Kodak’s stock skyrocketed severalfold today, and it had nothing to do with the company’s long-established business in the world of photography. News broke that Kodak had secured at $765 million loan from the US government to shift its attention to producing ingredients for generic drugs.
The Wall Street Journal reports that Kodak received the first loan of its kind under the Defense Production Act, which is part of a US effort to reduce its dependence on foreign countries by bringing production of certain things back onto American soil. Kodak has 25 years to repay the loan.
Among the generic drugs that Kodak will be producing ingredients for at its Rochester, New York, factory is hydroxychloroquine, the anti-malarial drug that President Trump has been touting as a treatment for COVID-19.
The news of Kodak’s pivot was celebrated among investors, who sent the company’s stock soaring from its previous close of $2.62 to a high today of $11.80, a surge of nearly 450%. At the time of this writing, the gain has been pared to under 300%.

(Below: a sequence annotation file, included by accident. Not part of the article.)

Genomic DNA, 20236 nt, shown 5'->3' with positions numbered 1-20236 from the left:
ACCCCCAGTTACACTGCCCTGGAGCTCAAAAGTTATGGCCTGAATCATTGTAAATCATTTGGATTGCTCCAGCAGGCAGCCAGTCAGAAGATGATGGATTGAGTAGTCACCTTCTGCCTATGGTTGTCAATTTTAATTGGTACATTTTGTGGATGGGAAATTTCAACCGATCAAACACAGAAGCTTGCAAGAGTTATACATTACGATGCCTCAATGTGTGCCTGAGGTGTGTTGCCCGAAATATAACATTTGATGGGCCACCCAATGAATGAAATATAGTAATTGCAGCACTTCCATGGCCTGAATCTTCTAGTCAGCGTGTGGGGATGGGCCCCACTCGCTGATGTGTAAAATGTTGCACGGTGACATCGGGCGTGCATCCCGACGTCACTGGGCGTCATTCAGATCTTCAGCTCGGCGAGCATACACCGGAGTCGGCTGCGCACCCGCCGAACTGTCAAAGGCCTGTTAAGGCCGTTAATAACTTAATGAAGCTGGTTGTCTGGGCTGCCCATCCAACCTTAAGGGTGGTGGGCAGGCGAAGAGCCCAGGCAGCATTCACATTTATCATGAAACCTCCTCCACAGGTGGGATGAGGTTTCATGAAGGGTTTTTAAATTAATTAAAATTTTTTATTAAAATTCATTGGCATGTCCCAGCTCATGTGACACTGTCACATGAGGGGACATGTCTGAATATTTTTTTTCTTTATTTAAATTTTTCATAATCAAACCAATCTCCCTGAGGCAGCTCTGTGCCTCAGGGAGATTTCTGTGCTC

Once a juggernaut in the photography industry, Kodak missed the boat when cameras went from film to digital, and it filed for bankruptcy in 2012. After selling off its personalized imaging and document imaging businesses to settle a massive pension claim, leading to the creation of Kodak Alaris, Eastman Kodak emerged from its bankruptcy as a shell of its former self that focused on commercial printing and licensing its brand name to third-party manufacturers.
Earlier this month, it was reported that Kodak is selling its paper and chemistry business to a Chinese company. Now, given this latest shift towards drug manufacturing, it’s clear that Kodak is aggressively diversifying its portfolio and making photography an ever smaller part of its overall strategy.
Image credits: Header illustration based on photo by Thomas Belknap and licensed under CC BY-SA 2.0